Glioma stem cells targeted by oncolytic virus carrying endostatin- angiostatin fusion gene and the expression of its exogenous gene in vitro

Guidong Zhu, Wei Su, Guishan Jin, Fujian Xu, Shuyu Hao, Fangxia Guan, William Jia, Fusheng Liu

Research output: Contribution to journalArticle

23 Scopus citations

Abstract

The development of the cancer stem cell (CSCs) niche theory has provided a new target for the treatment of gliomas. Gene therapy using oncolytic viral vectors has shown great potential for the therapeutic targeting of CSCs. To explore whether a viral vector carrying an exogenous Endo-Angio fusion gene (VAE) can infect and kill glioma stem cells (GSCs), as well as inhibit their vascular niche in vitro, we have collected surgical specimens of human high-grade glioma (world health organization, WHO Classes III-VI) from which we isolated and cultured GSCs under conditions originally designed for the selective expansion of neural stem cells. Our results demonstrate the following: (1) Four lines of GSCs (isolated from 20 surgical specimens) could grow in suspension, were multipotent, had the ability to self-renew and expressed the neural stem cell markers, CD133 and nestin. (2) VAE could infect GSCs and significantly inhibit their viability. (3) The Endo-Angio fusion gene was expressed in GSCs 48 h after VAE infection and could inhibit the proliferation of human brain microvascular endothelial cells (HBMEC). (4) Residual viable cells lose the ability of self-renewal and adherent differentiation. In conclusion, VAE can significantly inhibit the activity of GSCs in vitro and the expression of exogenous Endo-Angio fusion gene can inhibit HBMEC proliferation. VAE can be used as a novel virus-gene therapy strategy for glioma.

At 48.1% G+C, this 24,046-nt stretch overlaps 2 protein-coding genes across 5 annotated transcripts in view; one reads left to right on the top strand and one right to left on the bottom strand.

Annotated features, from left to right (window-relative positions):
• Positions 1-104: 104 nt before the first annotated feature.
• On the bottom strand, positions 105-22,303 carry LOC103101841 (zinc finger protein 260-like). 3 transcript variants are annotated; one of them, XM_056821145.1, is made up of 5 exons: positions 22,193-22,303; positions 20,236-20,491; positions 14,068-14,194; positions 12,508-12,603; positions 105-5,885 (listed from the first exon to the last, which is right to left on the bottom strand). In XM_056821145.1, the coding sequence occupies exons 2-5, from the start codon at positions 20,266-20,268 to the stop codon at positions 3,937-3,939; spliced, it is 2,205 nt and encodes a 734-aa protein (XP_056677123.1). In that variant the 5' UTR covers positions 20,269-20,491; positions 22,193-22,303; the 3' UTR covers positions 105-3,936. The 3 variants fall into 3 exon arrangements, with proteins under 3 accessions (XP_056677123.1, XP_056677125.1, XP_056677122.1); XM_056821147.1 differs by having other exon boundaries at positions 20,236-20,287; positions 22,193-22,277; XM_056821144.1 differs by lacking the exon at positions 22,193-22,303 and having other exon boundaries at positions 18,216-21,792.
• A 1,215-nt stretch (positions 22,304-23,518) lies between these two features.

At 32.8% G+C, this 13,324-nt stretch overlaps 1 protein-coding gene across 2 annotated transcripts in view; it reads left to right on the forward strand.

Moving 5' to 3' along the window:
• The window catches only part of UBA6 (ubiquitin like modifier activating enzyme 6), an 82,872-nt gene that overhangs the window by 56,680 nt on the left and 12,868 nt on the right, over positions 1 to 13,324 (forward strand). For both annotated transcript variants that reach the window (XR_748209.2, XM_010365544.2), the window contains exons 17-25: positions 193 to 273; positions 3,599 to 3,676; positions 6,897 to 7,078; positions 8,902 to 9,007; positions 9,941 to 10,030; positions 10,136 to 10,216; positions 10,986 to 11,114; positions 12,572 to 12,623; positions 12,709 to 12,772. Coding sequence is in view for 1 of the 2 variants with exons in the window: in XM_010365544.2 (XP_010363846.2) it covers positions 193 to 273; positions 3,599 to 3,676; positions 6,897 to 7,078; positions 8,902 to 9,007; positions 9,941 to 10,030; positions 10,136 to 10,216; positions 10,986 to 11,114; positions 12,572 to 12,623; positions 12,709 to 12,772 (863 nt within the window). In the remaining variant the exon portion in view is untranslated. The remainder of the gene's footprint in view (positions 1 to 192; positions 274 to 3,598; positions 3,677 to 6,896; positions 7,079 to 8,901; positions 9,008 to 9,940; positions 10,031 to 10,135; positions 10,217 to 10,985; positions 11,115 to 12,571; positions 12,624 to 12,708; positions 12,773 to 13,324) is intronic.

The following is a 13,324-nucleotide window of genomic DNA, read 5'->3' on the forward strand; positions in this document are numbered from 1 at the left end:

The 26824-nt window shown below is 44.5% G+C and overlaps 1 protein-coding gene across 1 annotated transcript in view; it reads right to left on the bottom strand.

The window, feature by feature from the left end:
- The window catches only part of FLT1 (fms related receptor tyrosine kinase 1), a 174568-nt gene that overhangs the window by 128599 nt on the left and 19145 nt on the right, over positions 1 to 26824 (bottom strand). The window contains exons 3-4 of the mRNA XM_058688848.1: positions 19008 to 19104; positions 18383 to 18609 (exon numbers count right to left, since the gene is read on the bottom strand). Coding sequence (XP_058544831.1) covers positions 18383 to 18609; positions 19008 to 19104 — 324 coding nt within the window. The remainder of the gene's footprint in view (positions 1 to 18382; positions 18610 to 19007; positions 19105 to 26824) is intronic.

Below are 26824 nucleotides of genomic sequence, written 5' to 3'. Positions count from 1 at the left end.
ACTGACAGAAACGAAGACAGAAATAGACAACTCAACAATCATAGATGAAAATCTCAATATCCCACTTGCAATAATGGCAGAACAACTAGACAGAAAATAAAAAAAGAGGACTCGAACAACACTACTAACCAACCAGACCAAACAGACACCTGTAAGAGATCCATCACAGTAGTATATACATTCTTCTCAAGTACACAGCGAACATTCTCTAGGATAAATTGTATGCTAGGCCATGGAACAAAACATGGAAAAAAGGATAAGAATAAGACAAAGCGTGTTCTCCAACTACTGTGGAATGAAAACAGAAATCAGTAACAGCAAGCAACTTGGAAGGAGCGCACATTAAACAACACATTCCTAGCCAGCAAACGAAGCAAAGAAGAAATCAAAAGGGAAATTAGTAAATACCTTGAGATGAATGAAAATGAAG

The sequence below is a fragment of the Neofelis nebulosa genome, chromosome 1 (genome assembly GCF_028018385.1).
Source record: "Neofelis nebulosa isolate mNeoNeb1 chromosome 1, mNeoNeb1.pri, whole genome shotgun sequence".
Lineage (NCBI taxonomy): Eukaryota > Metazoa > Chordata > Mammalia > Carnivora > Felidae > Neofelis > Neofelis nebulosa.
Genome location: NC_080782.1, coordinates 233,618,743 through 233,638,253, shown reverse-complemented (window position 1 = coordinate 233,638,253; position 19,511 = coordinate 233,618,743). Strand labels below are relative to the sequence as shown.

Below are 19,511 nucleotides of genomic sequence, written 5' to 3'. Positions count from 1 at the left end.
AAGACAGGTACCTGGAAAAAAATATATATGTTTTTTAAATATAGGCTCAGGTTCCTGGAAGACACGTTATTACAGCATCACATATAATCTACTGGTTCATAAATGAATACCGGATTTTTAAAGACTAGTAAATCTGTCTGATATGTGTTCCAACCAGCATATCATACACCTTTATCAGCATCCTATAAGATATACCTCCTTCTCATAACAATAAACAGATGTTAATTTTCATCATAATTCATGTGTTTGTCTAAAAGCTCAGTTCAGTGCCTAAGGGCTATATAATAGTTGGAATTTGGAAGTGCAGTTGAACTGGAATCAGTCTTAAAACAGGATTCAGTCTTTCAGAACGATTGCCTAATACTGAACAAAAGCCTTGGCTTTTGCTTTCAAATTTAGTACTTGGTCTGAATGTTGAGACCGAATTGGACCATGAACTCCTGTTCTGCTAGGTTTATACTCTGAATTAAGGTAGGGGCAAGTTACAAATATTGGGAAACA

Original languageEnglish (US)
Pages (from-to)59-69
Number of pages11
JournalBrain research
Volume1390
DOIs
StatePublished - May 16 2011

Keywords

  • Brain glioma
  • Endostatin-angiostatin
  • Glioma stem cells
  • Virus-gene therapy

ASJC Scopus subject areas

  • Neuroscience(all)
  • Molecular Biology
  • Clinical Neurology
  • Developmental Biology

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